The Jeep Cherokee occupies a unique place in the hot compact crossover market, with real off-road features and capability offered by almost none of the competition. If you don’t want an economy car disguised as a crossover, buy a Jeep. If you still want decent fuel economy and a comfortable daily driver, buy a Cherokee. Here’s a look at this all-American adventurer.
The fifth-generation Cherokee (called “KL” by Jeep people) debuted in 2014 to serious press and recognition. The avant-garde exterior with real value for the money made the Cherokee a critical and sales success. With several years behind the initial release, we can accurately see where the Cherokee hits home runs and where it strikes out.
Consumer Reports ranked the KL Cherokee a 65 out of 100, 11th place out of 18 compact SUVs and crossovers. That initially doesn’t sound great, but the CR data shows this is right in between the Mitsubishi Outlander and the Honda CR-V. CR reports an owner satisfaction score of 4 out of 5, so owners like it more than pro reviewers, specifically listing the Cherokee’s high points as exterior styling, the attractive and quiet interior, and the intuitive infotainment system. Owners dislike the gas mileage and say the base engine needs more power. CR reports that 79% of Cherokee owners would buy it again, a number ahead of the Volvo XC60. Owner review website Cars.com shows even higher satisfaction, with owners giving Cherokee a 4.9 out of 5, and 92% would buy it again.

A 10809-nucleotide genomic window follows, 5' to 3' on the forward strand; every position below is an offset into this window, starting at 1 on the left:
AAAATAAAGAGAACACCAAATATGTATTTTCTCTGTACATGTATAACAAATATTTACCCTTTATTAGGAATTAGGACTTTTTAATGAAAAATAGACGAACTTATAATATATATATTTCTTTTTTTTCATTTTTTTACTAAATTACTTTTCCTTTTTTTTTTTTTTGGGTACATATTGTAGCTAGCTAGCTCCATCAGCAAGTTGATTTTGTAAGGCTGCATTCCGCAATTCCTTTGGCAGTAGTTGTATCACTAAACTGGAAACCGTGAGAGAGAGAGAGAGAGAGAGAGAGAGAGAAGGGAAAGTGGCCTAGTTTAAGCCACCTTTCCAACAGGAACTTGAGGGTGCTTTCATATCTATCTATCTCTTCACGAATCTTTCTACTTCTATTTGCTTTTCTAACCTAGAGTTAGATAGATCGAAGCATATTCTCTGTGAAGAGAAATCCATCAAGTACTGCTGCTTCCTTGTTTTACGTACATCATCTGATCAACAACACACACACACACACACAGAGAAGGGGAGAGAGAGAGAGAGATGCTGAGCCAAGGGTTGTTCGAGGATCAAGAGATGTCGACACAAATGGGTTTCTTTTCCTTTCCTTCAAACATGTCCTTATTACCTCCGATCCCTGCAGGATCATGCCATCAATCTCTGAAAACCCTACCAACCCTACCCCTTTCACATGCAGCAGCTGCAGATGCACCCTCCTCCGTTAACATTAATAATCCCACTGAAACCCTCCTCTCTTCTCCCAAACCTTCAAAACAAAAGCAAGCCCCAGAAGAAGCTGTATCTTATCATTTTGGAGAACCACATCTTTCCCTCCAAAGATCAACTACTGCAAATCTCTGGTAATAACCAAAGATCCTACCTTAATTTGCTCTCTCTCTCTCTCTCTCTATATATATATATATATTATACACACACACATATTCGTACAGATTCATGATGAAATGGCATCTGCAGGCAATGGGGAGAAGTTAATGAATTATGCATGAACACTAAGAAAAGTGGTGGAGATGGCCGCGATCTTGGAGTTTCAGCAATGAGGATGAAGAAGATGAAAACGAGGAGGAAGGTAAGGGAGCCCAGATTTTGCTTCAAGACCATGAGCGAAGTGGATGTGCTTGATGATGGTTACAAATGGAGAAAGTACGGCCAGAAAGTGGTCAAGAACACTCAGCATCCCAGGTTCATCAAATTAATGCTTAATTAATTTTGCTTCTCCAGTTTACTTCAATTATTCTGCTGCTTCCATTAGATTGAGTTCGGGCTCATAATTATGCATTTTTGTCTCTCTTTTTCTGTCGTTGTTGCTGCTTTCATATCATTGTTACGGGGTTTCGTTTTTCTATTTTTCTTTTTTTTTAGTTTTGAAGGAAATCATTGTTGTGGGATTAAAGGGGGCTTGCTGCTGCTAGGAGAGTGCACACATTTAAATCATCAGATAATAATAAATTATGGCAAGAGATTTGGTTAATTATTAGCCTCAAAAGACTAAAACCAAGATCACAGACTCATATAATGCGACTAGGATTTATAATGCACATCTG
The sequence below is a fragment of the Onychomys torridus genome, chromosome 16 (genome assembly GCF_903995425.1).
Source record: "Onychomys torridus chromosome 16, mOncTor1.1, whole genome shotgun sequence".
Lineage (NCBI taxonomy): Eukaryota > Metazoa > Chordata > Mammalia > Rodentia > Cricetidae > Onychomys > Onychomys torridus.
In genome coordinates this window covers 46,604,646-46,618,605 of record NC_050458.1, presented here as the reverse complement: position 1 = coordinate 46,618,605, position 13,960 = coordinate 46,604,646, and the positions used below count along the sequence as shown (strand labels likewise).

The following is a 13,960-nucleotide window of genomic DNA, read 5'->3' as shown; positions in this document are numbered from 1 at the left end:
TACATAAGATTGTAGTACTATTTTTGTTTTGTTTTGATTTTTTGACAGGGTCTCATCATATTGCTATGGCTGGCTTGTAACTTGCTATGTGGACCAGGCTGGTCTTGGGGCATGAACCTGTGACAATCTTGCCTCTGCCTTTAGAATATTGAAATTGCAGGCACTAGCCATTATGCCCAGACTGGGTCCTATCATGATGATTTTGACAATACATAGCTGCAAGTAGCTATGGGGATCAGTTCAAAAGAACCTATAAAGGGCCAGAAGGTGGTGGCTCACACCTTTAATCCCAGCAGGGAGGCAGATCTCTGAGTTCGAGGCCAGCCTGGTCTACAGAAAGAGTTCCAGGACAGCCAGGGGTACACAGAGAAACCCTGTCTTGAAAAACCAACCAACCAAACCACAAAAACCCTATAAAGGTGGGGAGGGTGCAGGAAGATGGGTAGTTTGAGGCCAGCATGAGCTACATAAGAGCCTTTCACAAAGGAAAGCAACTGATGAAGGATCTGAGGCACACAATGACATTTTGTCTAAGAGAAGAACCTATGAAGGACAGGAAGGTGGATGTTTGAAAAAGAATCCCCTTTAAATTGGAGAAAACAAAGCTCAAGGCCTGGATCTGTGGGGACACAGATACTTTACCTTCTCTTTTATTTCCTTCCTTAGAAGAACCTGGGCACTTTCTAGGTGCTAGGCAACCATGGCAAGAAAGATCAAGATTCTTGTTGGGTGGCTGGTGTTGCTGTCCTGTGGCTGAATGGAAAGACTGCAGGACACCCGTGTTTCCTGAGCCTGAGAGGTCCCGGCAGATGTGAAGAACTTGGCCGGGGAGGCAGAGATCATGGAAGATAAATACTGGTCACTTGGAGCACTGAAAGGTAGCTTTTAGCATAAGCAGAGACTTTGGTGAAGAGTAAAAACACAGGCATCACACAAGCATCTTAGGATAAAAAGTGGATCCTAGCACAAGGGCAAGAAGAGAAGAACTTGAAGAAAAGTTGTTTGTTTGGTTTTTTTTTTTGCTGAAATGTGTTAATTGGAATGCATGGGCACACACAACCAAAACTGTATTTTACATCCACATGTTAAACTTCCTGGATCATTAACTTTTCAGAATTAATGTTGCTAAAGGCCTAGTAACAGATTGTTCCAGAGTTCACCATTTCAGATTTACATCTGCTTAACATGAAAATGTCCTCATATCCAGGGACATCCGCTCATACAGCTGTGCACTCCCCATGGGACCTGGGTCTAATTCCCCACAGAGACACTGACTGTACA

Car & Driver scored it a 4 out of 5, saying “the Cherokee mixes off-road capability with mainstream appeal.” Motor Trend considered it for their 2015 SUV of the Year award, due to liking the fun-to-drive nature and impressive interior, but saying it didn’t earn the award due to “high cost of ownership, and low fuel economy.”
U.S. News & World Report listed the Cherokee as the top-ranked affordable compact SUV at its launch in 2014. A more recent report from them stated that the Cherokee buyer trends five years younger than the average crossover buyer, is slightly more budget conscious, but more likely than average to want a vehicle that stands out from the crowd.
Looking at owner reviews and forums, trends appear in what owners like and dislike when living with their Cherokee.
Appealing and different exterior styling. Quiet and easy to drive on-road or off. Also rather fun to drive in everyday conditions. Interior design successfully mimics the more expensive Jeep Grand Cherokee. Uconnect infotainment is intuitive and responsive.
Owners Don’t Love: